There’s an easy way to go with this sort of thing, which is to present old clips of the natives from Tarzan movies, the black maid from Tom and Jerry cartoons, stuff like that. In what ways does your piece get beyond that?
You know, to be fair, I’m not gonna say there isn’t a bit of that, but a lot of it is not linear. I followed certain impulses. Like I’m a collector of masks, and masks are a theme that recurs throughout the pieces. [I’m] taking my cues from different kinds of narratives—it’s hard to explain, because you’re right, there is an easy and obvious way of doing this, and…
There’s also a flipside, like the vogue for Afrocentric hip-hop in the early ’90s, with artists like X-Clan, King Sun, and even the Jungle Brothers.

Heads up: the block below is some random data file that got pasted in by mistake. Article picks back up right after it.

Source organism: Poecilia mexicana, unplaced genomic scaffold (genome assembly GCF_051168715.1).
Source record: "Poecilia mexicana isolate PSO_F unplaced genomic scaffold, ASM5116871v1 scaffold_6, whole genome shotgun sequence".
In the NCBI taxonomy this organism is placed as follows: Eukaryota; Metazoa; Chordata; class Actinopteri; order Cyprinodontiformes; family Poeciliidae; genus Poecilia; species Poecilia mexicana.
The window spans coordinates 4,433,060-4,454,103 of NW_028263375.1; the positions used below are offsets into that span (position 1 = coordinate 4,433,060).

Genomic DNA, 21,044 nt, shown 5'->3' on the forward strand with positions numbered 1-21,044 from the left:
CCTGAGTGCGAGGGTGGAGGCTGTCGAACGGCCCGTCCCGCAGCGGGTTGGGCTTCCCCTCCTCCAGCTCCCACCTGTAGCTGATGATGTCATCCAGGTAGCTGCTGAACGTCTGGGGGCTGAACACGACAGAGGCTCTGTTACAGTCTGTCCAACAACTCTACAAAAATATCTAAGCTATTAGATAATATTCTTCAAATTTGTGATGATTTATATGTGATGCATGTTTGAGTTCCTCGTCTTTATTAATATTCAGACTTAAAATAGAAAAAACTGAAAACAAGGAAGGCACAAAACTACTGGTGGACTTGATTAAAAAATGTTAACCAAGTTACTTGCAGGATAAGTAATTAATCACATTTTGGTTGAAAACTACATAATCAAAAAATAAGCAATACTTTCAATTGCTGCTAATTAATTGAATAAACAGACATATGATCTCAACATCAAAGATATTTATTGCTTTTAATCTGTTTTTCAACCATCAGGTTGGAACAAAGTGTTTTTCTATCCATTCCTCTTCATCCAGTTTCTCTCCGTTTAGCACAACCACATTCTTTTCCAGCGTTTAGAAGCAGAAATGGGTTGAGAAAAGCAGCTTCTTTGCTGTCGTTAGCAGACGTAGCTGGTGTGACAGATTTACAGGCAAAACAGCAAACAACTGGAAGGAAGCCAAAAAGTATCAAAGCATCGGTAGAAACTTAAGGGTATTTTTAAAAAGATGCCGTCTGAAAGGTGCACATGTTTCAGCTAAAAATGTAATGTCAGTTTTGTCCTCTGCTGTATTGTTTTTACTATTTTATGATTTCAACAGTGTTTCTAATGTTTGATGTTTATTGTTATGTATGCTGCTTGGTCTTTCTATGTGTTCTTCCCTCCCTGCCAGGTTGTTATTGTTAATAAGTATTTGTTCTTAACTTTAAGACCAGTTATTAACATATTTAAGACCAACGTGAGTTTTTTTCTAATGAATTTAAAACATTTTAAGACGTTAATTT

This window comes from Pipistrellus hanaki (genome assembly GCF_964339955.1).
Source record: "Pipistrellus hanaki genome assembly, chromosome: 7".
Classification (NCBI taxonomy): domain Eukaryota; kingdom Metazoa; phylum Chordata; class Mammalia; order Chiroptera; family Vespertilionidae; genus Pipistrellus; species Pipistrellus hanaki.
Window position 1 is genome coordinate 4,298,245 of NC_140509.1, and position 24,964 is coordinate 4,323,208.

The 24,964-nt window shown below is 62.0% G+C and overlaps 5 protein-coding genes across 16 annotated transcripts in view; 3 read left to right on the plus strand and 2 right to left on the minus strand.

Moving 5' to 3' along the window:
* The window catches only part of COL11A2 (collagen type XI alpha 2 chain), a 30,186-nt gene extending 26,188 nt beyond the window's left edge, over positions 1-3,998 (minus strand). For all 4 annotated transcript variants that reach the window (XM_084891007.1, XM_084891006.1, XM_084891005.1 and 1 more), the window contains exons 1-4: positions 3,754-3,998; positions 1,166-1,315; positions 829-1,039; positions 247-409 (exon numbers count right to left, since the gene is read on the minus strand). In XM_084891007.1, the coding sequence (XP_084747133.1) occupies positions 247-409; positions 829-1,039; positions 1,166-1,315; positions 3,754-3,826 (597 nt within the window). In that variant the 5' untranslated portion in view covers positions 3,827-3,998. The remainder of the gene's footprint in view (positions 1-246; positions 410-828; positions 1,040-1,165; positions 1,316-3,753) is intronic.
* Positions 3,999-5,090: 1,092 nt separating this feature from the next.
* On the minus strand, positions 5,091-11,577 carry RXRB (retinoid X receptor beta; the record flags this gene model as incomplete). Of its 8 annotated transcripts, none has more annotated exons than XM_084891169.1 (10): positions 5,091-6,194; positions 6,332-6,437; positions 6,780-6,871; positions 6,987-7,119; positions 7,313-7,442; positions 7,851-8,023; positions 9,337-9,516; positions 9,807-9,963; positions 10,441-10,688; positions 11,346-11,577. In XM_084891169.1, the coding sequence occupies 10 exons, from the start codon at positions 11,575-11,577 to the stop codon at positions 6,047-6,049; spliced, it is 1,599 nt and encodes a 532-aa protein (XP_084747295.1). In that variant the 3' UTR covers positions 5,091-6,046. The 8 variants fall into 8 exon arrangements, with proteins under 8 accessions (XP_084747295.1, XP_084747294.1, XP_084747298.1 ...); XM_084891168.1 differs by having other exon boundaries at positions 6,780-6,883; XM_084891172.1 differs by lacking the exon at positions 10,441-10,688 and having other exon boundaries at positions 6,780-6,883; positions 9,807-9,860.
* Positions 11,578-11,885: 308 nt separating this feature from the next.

Oh, sure. The thing of it is, if it was just about the racism of white people and the horrible things they did, it would be simple. But it’s never that simple. And one of the things that I thought about is how nobody escapes from this notional idea. Certainly, Africans themselves have a clouded view from time to time about their history and where it fits in. There is a lot of ambivalence between Africans and African-Americans. ‘Cause on the one hand, Africans were taken from Africa, but Africa was also altered in the process. On the one side, there’s what happens when Africa is fetishized in an undifferentiated way. And part of the thing for me, too, is that there’s a way I’m supposed to feel about Africa. I’m supposed to feel it’s all very, very serious, and I explore some of this stuff and a lot of times I feel guilt at the pleasure I take in making these films, because it’s a very serious matter and we should all take it seriously. And it’s that, but it’s also a coffin shaped like a guitar. It’s a lot of things at the same time. So that’s part of what I’m exploring, along with Akim Funk Buddha, who’s a South African performer—dancer and singer—a very interesting artist because he also uses Tuvan throat singing, which is very atypical—not a sound you expect to hear coming from an African throat, but he’s really great at it—as well as DJ Leon Lamont. And the video art.